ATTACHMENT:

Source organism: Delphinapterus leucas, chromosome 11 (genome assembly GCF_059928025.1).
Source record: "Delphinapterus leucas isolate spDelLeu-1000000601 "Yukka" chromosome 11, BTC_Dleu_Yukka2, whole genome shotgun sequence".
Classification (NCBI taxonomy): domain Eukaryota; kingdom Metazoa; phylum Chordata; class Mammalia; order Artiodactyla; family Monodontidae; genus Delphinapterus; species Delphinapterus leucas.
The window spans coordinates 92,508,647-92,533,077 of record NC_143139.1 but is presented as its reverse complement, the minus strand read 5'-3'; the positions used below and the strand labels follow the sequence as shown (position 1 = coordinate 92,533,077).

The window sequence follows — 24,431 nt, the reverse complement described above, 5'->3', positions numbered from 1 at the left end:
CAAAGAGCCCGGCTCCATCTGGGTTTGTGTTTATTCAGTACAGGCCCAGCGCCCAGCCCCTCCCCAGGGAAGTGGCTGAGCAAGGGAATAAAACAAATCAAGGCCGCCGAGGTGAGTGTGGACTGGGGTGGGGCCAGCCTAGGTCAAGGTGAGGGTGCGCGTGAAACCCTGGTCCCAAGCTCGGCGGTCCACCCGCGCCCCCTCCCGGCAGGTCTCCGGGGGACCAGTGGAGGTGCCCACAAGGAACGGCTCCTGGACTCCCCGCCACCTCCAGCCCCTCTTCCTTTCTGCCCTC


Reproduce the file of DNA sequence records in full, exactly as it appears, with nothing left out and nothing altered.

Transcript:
Source organism: Delphinapterus leucas, chromosome 11 (genome assembly GCF_059928025.1).
Source record: "Delphinapterus leucas isolate spDelLeu-1000000601 "Yukka" chromosome 11, BTC_Dleu_Yukka2, whole genome shotgun sequence".
Classification (NCBI taxonomy): domain Eukaryota; kingdom Metazoa; phylum Chordata; class Mammalia; order Artiodactyla; family Monodontidae; genus Delphinapterus; species Delphinapterus leucas.
The window spans coordinates 92,508,647-92,533,077 of record NC_143139.1 but is presented as its reverse complement, the minus strand read 5'-3'; the positions used below and the strand labels follow the sequence as shown (position 1 = coordinate 92,533,077).

The window sequence follows — 24,431 nt, the reverse complement described above, 5'->3', positions numbered from 1 at the left end:
CAAAGAGCCCGGCTCCATCTGGGTTTGTGTTTATTCAGTACAGGCCCAGCGCCCAGCCCCTCCCCAGGGAAGTGGCTGAGCAAGGGAATAAAACAAATCAAGGCCGCCGAGGTGAGTGTGGACTGGGGTGGGGCCAGCCTAGGTCAAGGTGAGGGTGCGCGTGAAACCCTGGTCCCAAGCTCGGCGGTCCACCCGCGCCCCCTCCCGGCAGGTCTCCGGGGGACCAGTGGAGGTGCCCACAAGGAACGGCTCCTGGACTCCCCGCCACCTCCAGCCCCTCTTCCTTTCTGCCCTC